Ex-Hillary Clinton campaign lawyer Sussmann found not guilty of lying to FBI
Sussmann faced a single charge of providing a false statement to the FBI in the closing weeks of the 2016 presidential race.
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The jury in the trial of 2016 Clinton campaign lawyer Michael Sussmann on Tuesday found the defendant not guilty on a charge of providing a false statement to the FBI, after deliberating in the morning and on Friday.
Special Counsel John Durham last year charged Sussmann with lying to the FBI, while working as a private attorney, for allegedly telling then-bureau General Counsel James Baker that he was not working on behalf of any client while providing him with data he said substantiated an alleged secret communications channel between the Russian Alfa Bank and the Trump Organization.
Durham argued Sussmann was working on behalf of two clients, the Clinton campaign and former tech firm executive Rodney Joffe, when he presented Baker with two computer thumb drives of data and white papers.
The connection was allegedly a back channel to the Kremlin.
The Sussmann-Baker meeting took place Sept. 19, 2016, just weeks before Election Day.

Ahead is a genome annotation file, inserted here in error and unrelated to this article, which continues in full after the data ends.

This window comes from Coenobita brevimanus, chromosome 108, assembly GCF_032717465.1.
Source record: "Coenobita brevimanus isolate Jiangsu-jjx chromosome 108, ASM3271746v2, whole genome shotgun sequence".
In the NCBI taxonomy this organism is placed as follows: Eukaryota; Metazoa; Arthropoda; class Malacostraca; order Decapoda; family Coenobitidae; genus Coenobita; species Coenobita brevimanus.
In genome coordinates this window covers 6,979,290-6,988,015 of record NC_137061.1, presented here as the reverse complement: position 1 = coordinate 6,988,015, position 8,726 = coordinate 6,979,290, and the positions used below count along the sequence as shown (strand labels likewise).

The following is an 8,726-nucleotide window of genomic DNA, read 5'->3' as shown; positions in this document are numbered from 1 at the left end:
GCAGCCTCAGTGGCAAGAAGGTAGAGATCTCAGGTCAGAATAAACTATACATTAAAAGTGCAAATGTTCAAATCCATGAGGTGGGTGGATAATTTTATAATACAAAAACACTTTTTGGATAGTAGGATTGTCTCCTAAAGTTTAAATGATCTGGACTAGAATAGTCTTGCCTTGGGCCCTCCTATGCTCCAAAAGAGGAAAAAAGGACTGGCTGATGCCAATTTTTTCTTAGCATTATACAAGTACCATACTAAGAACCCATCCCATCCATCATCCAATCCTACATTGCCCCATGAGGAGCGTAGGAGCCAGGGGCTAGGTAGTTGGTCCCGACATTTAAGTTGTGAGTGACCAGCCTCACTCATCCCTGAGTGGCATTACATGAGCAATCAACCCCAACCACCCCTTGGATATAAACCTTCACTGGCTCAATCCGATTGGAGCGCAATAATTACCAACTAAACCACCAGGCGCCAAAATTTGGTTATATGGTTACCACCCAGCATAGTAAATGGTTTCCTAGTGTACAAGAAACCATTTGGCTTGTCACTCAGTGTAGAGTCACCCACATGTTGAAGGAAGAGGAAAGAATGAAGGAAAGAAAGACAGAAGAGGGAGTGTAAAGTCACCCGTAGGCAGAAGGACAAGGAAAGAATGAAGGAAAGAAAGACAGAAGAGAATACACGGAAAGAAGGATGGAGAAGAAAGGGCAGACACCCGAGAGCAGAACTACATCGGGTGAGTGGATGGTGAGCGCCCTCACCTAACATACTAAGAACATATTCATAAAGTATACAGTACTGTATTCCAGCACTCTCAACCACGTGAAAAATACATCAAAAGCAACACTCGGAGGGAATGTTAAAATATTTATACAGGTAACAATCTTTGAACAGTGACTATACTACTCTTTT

The trial is the first in Durham's investigation into the origins of the now-debunked Russia collusion narrative.
"While we are disappointed in the outcome, we respect the jury's decision and thank them for their service," Durham said after the verdict. "I also want to recognize and thank the investigators and the prosecution team for their dedicated efforts in seeking truth and justice in this case."
The next trial will be in October in Virginia for Igor Danchenko, a Russian analyst accused of lying to the FBI in connection with the collusion plot.
Sussmann read a prepared statement to reporters following the trial.
"I told the truth to the FBI and the jury clearly recognized that with their unanimous verdict today. I'm grateful to the members of the jury for their careful and thoughtful service. Despite being falsely accused, I'm relieved that justice ultimately prevailed in my case.
"As you can imagine, this has been a difficult year for my family and me. But right now, we are just grateful for the love and support of so many during this ordeal and I'm looking forward to getting back to the work that I love."
After closing arguments in the trial wrapped up Friday, the jury deliberated for several hours before being dismissed for the long holiday weekend. The jury resumed deliberations Tuesday by asking to see a couple of government exhibits.
The trial lasted 11 days, including jury selection and deliberations.
Prosecution attorneys said during the trial that the material was "pure opposition research" and that Sussmann wanted an "October Surprise" in the 2016 presidential race.
Sussmann pleaded not guilty to the charge and faced up to five years in prison.
The trial was held in the U.S. District Court for the District of Columbia before Judge Christopher Cooper.
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